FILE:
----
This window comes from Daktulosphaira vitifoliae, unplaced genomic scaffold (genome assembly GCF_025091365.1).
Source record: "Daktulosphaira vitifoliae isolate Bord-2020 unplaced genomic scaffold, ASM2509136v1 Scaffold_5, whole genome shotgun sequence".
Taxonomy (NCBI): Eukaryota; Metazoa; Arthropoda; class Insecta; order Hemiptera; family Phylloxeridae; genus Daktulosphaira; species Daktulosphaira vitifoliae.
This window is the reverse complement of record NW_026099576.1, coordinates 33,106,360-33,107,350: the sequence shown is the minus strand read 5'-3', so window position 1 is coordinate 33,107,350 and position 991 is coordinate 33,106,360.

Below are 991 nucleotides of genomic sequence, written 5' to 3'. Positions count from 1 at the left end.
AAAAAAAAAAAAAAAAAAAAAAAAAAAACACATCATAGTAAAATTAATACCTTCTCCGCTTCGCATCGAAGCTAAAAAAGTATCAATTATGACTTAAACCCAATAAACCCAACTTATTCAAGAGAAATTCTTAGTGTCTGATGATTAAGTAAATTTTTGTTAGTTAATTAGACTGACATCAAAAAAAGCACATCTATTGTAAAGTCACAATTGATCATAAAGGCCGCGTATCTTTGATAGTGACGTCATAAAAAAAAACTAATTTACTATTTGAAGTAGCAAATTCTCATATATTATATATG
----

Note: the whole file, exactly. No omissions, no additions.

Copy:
This window comes from Daktulosphaira vitifoliae, unplaced genomic scaffold (genome assembly GCF_025091365.1).
Source record: "Daktulosphaira vitifoliae isolate Bord-2020 unplaced genomic scaffold, ASM2509136v1 Scaffold_5, whole genome shotgun sequence".
Taxonomy (NCBI): Eukaryota; Metazoa; Arthropoda; class Insecta; order Hemiptera; family Phylloxeridae; genus Daktulosphaira; species Daktulosphaira vitifoliae.
This window is the reverse complement of record NW_026099576.1, coordinates 33,106,360-33,107,350: the sequence shown is the minus strand read 5'-3', so window position 1 is coordinate 33,107,350 and position 991 is coordinate 33,106,360.

Below are 991 nucleotides of genomic sequence, written 5' to 3'. Positions count from 1 at the left end.
AAAAAAAAAAAAAAAAAAAAAAAAAAAACACATCATAGTAAAATTAATACCTTCTCCGCTTCGCATCGAAGCTAAAAAAGTATCAATTATGACTTAAACCCAATAAACCCAACTTATTCAAGAGAAATTCTTAGTGTCTGATGATTAAGTAAATTTTTGTTAGTTAATTAGACTGACATCAAAAAAAGCACATCTATTGTAAAGTCACAATTGATCATAAAGGCCGCGTATCTTTGATAGTGACGTCATAAAAAAAAACTAATTTACTATTTGAAGTAGCAAATTCTCATATATTATATATG